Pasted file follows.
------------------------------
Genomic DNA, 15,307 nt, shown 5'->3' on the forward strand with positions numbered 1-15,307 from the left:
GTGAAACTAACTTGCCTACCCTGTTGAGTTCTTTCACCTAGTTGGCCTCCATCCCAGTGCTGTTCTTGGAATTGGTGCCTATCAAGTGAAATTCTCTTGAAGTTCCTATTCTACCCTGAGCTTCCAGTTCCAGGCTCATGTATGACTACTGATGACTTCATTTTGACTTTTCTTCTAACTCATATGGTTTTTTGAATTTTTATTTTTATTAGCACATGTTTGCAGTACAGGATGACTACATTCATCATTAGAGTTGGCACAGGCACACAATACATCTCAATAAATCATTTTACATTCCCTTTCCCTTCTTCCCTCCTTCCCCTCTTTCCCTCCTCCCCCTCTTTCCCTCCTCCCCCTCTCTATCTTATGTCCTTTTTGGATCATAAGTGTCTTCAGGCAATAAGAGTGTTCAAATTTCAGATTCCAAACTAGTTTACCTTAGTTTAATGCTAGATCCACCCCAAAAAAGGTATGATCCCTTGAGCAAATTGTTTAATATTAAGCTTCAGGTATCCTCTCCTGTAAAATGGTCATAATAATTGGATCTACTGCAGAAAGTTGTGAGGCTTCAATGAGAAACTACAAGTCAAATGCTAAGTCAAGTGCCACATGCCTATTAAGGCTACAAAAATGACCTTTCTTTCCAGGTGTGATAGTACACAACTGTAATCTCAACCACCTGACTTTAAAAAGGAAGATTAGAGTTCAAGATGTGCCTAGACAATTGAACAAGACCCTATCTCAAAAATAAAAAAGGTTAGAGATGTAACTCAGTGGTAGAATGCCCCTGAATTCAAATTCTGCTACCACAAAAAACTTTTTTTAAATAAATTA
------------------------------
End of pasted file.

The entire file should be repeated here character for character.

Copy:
Genomic DNA, 15,307 nt, shown 5'->3' on the forward strand with positions numbered 1-15,307 from the left:
GTGAAACTAACTTGCCTACCCTGTTGAGTTCTTTCACCTAGTTGGCCTCCATCCCAGTGCTGTTCTTGGAATTGGTGCCTATCAAGTGAAATTCTCTTGAAGTTCCTATTCTACCCTGAGCTTCCAGTTCCAGGCTCATGTATGACTACTGATGACTTCATTTTGACTTTTCTTCTAACTCATATGGTTTTTTGAATTTTTATTTTTATTAGCACATGTTTGCAGTACAGGATGACTACATTCATCATTAGAGTTGGCACAGGCACACAATACATCTCAATAAATCATTTTACATTCCCTTTCCCTTCTTCCCTCCTTCCCCTCTTTCCCTCCTCCCCCTCTTTCCCTCCTCCCCCTCTCTATCTTATGTCCTTTTTGGATCATAAGTGTCTTCAGGCAATAAGAGTGTTCAAATTTCAGATTCCAAACTAGTTTACCTTAGTTTAATGCTAGATCCACCCCAAAAAAGGTATGATCCCTTGAGCAAATTGTTTAATATTAAGCTTCAGGTATCCTCTCCTGTAAAATGGTCATAATAATTGGATCTACTGCAGAAAGTTGTGAGGCTTCAATGAGAAACTACAAGTCAAATGCTAAGTCAAGTGCCACATGCCTATTAAGGCTACAAAAATGACCTTTCTTTCCAGGTGTGATAGTACACAACTGTAATCTCAACCACCTGACTTTAAAAAGGAAGATTAGAGTTCAAGATGTGCCTAGACAATTGAACAAGACCCTATCTCAAAAATAAAAAAGGTTAGAGATGTAACTCAGTGGTAGAATGCCCCTGAATTCAAATTCTGCTACCACAAAAAACTTTTTTTAAATAAATTA